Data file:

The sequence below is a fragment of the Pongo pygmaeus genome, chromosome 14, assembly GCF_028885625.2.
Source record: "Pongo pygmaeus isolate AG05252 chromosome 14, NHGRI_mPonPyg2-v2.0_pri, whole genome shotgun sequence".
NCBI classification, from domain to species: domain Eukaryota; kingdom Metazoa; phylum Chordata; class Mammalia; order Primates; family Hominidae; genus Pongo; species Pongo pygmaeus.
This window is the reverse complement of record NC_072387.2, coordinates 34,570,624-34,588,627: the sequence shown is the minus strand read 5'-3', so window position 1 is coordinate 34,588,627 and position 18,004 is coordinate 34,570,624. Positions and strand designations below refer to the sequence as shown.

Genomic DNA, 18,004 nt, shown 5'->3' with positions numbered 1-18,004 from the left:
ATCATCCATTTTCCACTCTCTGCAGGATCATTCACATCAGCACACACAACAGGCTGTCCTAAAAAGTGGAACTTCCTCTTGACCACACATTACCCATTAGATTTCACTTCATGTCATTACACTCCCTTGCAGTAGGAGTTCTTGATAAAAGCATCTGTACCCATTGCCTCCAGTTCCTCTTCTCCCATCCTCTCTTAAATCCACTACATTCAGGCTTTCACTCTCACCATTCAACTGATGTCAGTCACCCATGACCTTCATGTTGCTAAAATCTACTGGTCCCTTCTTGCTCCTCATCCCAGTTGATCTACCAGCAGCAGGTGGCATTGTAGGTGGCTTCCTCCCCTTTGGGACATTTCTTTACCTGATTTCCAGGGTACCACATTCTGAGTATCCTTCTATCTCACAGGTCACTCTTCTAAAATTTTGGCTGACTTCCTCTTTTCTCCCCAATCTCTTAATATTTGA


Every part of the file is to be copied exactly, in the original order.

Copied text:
The sequence below is a fragment of the Pongo pygmaeus genome, chromosome 14, assembly GCF_028885625.2.
Source record: "Pongo pygmaeus isolate AG05252 chromosome 14, NHGRI_mPonPyg2-v2.0_pri, whole genome shotgun sequence".
NCBI classification, from domain to species: domain Eukaryota; kingdom Metazoa; phylum Chordata; class Mammalia; order Primates; family Hominidae; genus Pongo; species Pongo pygmaeus.
This window is the reverse complement of record NC_072387.2, coordinates 34,570,624-34,588,627: the sequence shown is the minus strand read 5'-3', so window position 1 is coordinate 34,588,627 and position 18,004 is coordinate 34,570,624. Positions and strand designations below refer to the sequence as shown.

Genomic DNA, 18,004 nt, shown 5'->3' with positions numbered 1-18,004 from the left:
ATCATCCATTTTCCACTCTCTGCAGGATCATTCACATCAGCACACACAACAGGCTGTCCTAAAAAGTGGAACTTCCTCTTGACCACACATTACCCATTAGATTTCACTTCATGTCATTACACTCCCTTGCAGTAGGAGTTCTTGATAAAAGCATCTGTACCCATTGCCTCCAGTTCCTCTTCTCCCATCCTCTCTTAAATCCACTACATTCAGGCTTTCACTCTCACCATTCAACTGATGTCAGTCACCCATGACCTTCATGTTGCTAAAATCTACTGGTCCCTTCTTGCTCCTCATCCCAGTTGATCTACCAGCAGCAGGTGGCATTGTAGGTGGCTTCCTCCCCTTTGGGACATTTCTTTACCTGATTTCCAGGGTACCACATTCTGAGTATCCTTCTATCTCACAGGTCACTCTTCTAAAATTTTGGCTGACTTCCTCTTTTCTCCCCAATCTCTTAATATTTGA